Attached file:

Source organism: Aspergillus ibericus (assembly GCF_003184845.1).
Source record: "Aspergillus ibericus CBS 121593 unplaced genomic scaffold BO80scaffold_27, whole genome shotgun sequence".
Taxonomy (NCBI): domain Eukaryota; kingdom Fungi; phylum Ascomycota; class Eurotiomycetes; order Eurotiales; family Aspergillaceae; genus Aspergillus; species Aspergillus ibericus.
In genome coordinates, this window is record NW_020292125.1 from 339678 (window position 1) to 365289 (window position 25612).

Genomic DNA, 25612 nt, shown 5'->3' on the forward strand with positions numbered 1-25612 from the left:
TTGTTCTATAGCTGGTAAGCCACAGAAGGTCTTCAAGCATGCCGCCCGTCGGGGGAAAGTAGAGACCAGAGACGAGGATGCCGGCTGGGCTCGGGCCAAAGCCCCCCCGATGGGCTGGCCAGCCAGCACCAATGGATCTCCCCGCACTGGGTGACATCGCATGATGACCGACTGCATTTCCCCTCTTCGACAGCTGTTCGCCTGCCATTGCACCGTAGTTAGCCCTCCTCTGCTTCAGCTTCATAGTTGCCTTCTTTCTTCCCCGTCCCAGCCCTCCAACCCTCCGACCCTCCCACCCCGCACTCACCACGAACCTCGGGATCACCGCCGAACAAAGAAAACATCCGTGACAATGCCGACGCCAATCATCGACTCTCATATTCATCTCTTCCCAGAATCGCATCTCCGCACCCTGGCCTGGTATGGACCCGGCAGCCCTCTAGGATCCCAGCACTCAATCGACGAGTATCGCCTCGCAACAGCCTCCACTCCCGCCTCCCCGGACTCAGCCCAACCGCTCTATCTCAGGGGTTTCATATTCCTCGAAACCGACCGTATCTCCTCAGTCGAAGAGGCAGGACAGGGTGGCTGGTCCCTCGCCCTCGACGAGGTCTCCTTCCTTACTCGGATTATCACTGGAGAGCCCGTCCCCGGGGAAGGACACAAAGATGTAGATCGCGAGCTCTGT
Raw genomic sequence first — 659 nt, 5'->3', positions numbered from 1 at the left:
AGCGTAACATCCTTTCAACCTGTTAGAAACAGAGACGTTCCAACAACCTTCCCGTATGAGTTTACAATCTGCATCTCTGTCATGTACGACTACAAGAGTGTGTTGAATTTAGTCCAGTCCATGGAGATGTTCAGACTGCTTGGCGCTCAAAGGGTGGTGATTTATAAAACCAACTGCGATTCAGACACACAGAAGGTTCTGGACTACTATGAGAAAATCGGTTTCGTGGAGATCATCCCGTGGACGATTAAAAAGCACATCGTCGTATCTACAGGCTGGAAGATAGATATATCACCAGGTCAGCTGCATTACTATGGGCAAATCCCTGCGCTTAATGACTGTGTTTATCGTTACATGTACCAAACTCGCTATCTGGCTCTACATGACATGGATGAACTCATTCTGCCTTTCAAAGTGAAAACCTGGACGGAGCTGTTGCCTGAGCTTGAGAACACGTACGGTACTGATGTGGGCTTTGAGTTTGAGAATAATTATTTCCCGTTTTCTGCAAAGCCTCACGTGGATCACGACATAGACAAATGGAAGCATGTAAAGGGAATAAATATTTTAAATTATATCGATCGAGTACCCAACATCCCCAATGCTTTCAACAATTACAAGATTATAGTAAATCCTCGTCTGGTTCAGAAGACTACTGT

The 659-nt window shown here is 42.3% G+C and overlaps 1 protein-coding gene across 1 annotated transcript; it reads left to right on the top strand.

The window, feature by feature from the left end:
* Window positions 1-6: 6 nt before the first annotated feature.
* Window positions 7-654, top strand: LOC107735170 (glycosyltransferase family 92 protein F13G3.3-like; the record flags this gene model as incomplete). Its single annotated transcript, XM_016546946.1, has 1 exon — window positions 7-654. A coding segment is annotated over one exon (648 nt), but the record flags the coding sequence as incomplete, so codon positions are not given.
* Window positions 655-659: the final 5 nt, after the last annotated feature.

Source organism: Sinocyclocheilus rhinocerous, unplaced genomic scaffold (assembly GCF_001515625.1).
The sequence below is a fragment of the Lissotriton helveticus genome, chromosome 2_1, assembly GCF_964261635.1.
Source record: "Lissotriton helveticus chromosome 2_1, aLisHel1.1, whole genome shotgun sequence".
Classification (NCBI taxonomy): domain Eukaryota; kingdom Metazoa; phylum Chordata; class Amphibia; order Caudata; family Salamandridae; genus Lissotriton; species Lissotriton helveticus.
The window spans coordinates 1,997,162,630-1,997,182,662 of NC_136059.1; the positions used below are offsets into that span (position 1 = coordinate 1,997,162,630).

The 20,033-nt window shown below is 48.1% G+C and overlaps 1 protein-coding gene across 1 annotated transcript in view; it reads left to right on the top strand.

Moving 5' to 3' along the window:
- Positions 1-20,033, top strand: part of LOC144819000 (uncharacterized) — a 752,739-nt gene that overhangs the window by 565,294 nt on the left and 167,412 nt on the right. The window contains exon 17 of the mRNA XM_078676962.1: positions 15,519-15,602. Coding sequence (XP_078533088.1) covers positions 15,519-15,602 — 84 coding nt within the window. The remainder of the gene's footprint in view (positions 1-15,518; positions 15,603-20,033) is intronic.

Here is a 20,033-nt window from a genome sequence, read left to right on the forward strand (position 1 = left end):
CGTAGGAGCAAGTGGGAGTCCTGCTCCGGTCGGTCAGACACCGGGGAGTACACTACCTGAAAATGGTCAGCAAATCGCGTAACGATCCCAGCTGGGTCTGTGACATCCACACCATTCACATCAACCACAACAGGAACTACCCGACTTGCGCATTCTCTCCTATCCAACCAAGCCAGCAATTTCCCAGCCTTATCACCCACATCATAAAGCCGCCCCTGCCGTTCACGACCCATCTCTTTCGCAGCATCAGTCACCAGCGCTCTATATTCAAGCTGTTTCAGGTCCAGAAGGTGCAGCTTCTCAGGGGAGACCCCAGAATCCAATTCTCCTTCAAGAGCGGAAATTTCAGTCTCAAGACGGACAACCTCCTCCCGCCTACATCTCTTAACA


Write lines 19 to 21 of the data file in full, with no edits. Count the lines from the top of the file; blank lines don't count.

The 20,033-nt window shown below is 48.1% G+C and overlaps 1 protein-coding gene across 1 annotated transcript in view; it reads left to right on the top strand.

Moving 5' to 3' along the window:
- Positions 1-20,033, top strand: part of LOC144819000 (uncharacterized) — a 752,739-nt gene that overhangs the window by 565,294 nt on the left and 167,412 nt on the right. The window contains exon 17 of the mRNA XM_078676962.1: positions 15,519-15,602. Coding sequence (XP_078533088.1) covers positions 15,519-15,602 — 84 coding nt within the window. The remainder of the gene's footprint in view (positions 1-15,518; positions 15,603-20,033) is intronic.